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Major International Finance Organization Criticizes U.S. Minimum Wage

By Annie-Rose Strasser  

"Major International Finance Organization Criticizes U.S. Minimum Wage"

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IMF Managing Director Christine Lagarde participating in a seminar: The Economic Case for Climate Action, Tuesday, Oct. 8, 2013, at the World Bank in Washington.

IMF Managing Director Christine Lagarde participating in a seminar: The Economic Case for Climate Action, Tuesday, Oct. 8, 2013, at the World Bank in Washington.

CREDIT: (AP Photo/Stephen Jaffe, IMF)

The United States is facing new international pressure to raise its minimum wage. In its annual review of the U.S. economy released on Monday, the International Monetary Fund criticized America for wages that are both historically low and lower than other countries, and it called on the U.S. to raise its wages accordingly.

Addressing the U.S.’s persistently high poverty rates, the report lauds the U.S.’s expansion of health care coverage thanks to the Affordable Care Act, then argues for two separate policy fixes to further aid in the reduction of poverty: expanding the Earned Income Tax Credit (EITC) to cover more low-income people and raising the minimum wage.

“An expansion of the Earned Income Tax Credit—to apply to households without children, to older workers, and to low income youth—would be [an] effective tool to raise living standards for the very poor,” the report states. “Similarly, the government should make permanent the various extensions of the EITC and the improvements in the Child Tax Credit that are due to expire in 2017.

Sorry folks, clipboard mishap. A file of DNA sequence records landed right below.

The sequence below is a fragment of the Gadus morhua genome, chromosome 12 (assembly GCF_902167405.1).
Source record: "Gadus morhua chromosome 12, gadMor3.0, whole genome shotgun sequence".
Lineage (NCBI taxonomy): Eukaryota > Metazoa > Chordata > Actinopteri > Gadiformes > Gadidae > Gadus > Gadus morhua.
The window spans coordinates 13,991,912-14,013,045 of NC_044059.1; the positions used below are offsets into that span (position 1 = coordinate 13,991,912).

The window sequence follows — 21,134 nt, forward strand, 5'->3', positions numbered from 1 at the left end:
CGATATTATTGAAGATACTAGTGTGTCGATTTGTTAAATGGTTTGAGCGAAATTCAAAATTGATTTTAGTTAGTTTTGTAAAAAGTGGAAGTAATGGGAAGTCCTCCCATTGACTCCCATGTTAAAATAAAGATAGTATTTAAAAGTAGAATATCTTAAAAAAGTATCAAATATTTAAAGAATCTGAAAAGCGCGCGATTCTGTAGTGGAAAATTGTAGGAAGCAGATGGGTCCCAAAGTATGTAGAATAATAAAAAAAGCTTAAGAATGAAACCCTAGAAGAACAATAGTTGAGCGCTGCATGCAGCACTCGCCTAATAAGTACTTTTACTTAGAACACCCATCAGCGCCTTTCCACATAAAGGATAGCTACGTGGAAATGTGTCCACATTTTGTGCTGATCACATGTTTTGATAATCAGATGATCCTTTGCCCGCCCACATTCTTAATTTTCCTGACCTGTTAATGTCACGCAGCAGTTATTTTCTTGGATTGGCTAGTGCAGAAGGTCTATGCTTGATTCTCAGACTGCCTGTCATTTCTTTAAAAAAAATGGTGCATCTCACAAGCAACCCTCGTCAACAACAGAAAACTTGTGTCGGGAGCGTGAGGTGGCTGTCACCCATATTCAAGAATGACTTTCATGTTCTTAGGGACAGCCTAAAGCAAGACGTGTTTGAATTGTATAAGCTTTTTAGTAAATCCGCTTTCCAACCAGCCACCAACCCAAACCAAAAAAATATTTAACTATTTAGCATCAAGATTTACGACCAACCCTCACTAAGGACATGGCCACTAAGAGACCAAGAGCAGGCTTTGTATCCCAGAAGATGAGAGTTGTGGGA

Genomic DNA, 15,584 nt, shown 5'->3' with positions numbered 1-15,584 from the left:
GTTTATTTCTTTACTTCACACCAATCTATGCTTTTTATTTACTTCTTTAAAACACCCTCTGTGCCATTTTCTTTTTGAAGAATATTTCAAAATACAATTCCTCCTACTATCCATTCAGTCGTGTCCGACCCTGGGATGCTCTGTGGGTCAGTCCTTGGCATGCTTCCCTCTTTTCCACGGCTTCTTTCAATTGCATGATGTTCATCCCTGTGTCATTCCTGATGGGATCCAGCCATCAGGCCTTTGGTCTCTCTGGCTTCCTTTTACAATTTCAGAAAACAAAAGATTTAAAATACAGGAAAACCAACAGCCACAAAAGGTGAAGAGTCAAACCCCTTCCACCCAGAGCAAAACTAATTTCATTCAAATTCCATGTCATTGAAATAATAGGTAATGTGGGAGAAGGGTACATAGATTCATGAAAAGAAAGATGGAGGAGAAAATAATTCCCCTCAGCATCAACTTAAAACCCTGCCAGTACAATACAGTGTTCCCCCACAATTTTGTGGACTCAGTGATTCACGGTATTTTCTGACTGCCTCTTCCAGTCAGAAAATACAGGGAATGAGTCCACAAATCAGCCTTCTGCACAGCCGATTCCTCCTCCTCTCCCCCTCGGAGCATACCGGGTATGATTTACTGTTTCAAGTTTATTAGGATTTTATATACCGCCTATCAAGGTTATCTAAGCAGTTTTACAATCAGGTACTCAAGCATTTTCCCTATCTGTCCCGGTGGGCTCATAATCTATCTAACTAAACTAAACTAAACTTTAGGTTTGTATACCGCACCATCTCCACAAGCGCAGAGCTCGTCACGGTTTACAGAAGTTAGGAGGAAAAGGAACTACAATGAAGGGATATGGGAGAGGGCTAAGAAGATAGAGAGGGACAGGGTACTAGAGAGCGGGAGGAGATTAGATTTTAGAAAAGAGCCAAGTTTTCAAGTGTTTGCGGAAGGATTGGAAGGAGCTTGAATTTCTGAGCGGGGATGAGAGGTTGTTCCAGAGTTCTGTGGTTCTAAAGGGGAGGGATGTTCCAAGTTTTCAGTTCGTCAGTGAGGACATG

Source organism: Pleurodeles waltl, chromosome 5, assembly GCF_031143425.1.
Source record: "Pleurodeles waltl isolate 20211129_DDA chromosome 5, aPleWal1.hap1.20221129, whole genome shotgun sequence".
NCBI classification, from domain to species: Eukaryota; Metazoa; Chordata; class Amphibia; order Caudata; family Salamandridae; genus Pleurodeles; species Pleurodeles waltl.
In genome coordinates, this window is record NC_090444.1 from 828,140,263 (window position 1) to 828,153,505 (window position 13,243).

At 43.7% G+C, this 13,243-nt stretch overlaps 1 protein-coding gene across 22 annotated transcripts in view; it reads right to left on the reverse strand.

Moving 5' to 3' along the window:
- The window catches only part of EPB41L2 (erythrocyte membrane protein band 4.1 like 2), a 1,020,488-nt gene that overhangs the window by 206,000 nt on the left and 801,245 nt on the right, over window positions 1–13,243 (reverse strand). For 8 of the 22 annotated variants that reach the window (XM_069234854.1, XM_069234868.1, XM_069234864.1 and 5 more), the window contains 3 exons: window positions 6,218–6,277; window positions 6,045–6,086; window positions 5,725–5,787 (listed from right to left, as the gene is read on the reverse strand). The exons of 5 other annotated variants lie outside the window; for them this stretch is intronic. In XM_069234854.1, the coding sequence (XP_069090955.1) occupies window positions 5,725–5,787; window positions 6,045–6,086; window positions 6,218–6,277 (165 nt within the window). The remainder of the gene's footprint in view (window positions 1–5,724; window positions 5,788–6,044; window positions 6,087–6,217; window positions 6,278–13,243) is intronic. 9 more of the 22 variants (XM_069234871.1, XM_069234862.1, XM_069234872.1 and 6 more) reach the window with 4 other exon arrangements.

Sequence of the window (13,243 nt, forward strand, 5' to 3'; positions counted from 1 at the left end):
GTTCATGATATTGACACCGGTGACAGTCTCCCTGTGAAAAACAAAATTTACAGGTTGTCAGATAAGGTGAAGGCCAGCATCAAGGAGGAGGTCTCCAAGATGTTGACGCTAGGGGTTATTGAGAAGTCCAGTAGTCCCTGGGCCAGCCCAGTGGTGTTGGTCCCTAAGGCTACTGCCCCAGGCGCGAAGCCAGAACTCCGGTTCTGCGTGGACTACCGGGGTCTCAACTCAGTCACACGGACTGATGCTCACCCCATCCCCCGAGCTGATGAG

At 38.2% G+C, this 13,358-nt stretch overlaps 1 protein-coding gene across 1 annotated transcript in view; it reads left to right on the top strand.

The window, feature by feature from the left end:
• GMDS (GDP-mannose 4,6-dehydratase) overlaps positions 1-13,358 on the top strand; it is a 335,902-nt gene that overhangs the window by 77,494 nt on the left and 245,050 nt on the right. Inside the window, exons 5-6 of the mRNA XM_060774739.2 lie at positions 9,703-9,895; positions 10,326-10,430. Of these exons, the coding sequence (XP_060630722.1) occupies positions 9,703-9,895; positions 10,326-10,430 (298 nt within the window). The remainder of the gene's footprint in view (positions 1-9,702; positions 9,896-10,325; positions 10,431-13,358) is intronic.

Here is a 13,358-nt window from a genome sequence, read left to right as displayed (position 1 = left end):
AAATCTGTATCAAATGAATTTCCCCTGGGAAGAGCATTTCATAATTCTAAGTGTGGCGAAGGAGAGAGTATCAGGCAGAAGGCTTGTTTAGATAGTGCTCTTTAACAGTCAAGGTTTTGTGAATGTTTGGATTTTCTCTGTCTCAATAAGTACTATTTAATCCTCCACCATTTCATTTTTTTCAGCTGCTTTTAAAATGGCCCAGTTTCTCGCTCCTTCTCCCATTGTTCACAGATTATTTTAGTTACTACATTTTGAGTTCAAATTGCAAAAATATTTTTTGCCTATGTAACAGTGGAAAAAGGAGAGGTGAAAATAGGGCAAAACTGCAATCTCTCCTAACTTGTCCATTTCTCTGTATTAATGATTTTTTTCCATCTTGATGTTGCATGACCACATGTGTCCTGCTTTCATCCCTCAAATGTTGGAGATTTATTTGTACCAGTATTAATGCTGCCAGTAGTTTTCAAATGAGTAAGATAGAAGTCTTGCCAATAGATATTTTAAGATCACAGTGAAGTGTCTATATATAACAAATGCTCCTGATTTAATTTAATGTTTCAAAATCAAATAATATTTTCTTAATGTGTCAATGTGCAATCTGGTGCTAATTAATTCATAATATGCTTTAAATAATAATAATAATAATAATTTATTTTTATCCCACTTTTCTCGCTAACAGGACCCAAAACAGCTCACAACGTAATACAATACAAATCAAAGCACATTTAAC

“[G]iven its current low level (compared both to U.S. history and international standards), the minimum wage should be increased,” it goes on. “This would help raise incomes for millions of working poor and would have strong complementarities with the suggested improvements in the EITC, working in tandem to ensure a meaningful increase in after-tax earnings for the nation’s poorest households.”

The U.S. ranks 11th of OECD countries in minimum wage, when measured as a percentage of median income.

The EITC and Child Tax Credits currently have the highest impact on working-aged people with children and successfully keep millions out of poverty. But many have proposed exactly what the IMF suggested in its latest report: expanding the EITC to reach more people, including low-income elderly and young people, to alleviate some of the pockets of poverty not currently covered by the credit. Advocates have also pushed to keep expansions of the Child Tax Credit, first instituted as stimulus, that have since financially assisted millions of poor people with kids.

The United States’ financial assistance to its poor lacks in comparison to other developed nations, so it’s no surprise that the IMF is pinpointing the country’s poverty policies as an important factor in its financial outlook.

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